Last week, when this series started… I had promised to reproduce excerpts from the life of the renowned scientist and botanist Prof. Kailas Nath Kaul. Continuing the series, here I share at gcaffe as to how we are capable of maintaining ourselves… as you get to know Prof. Kaul better with some of his research in abridged versions, in plain non-technical texts for easy understanding.
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Character Of All Life
The ability to adapt to a changing environment is an essential characteristic of living organisms and of social systems. Higher organisms are usually capable of three kind of adaptations, which comes into play successively during prolonged environment changes.
The first type is swiftly reversible. A person who goes from sea level to a higher altitude, for example, may begin to pant and his heart may race. These changes are swiftly reversible; descending the same day will make them disappear immediately.
If the environmental change persists, the organism will go through a further process of adaptation. Complex physiological changes take place among the more stable components of the system to absorb the environmental impact and restore flexibility. Thus the person at high altitude will be able to breathe normally again after a certain period of time and to use his panting mechanism for adjusting to other emergencies that might otherwise be lethal. This form of adaptation is known as somatic change. Then, the body acclimatizes to this kind of habit-forming while addiction is the special case of this process. Although the system is more flexible after the somatic change than it was before (when it was under stress), it is still less flexible than it was before the original stress occurred. Somatic change, then, thus internalizes stress, and the accumulation of such internalised stress may, eventually, lead to illness.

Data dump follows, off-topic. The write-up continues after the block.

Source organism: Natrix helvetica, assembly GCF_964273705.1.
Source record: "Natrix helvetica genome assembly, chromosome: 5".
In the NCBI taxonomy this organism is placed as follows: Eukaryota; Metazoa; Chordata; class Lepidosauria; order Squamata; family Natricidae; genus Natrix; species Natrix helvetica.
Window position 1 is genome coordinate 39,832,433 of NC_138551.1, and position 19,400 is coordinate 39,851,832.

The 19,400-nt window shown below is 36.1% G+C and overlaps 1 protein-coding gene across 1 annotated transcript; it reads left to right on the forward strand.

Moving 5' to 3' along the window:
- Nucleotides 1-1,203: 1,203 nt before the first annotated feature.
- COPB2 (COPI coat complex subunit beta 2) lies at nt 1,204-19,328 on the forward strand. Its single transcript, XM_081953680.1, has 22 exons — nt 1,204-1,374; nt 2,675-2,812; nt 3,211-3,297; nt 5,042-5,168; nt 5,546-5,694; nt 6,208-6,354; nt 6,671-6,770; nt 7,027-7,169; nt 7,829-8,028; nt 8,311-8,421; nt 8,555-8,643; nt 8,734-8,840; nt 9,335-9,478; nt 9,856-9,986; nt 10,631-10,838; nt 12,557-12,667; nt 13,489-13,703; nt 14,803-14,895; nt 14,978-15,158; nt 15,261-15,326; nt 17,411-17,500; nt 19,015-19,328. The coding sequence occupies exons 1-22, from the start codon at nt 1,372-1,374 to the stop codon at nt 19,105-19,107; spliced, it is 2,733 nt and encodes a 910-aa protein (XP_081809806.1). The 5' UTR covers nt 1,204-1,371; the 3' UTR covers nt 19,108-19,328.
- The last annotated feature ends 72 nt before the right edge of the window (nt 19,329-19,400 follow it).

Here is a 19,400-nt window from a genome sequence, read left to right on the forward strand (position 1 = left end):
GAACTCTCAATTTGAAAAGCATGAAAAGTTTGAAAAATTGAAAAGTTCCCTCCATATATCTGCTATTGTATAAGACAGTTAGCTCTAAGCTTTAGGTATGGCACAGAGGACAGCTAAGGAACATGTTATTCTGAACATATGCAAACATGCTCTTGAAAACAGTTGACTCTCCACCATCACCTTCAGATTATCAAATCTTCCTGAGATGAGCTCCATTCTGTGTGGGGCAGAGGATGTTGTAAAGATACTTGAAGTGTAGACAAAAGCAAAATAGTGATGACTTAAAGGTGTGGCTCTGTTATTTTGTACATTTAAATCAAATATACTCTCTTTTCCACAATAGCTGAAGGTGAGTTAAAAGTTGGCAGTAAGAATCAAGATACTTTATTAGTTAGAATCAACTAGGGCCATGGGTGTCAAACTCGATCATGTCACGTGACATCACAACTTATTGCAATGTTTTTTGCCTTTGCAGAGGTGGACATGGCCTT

The third kind of adaptation available to living organisms is the adaptation of the species in the process of evolution. The changes brought about by mutation, also known as Genotypic changes (changes in the genetic make up), are totally different from somatic changes. Through Genotypic change, species adapt to the environment by shifting the range of some of its variables and notably of those which result in the most economical changes. For example, when the climate gets colder, an animal will stay warm. Genotypic change provides more flexibility than somatic change and since every cell contains a copy of the new genetic information, it will behave in the changed manner without needing any messages from surrounding tissues and organs. Thus more circuits of the system will remain open and the overall flexibility is increased. On the other hand, Genotypic change is irreversible within the lifetime of an individual.
Therefore, it may be understood that the three modes of adaptation are characterized by increasing flexibility and decreasing reversibility. In other words … the more fluctuations, the greater the stability of the organism.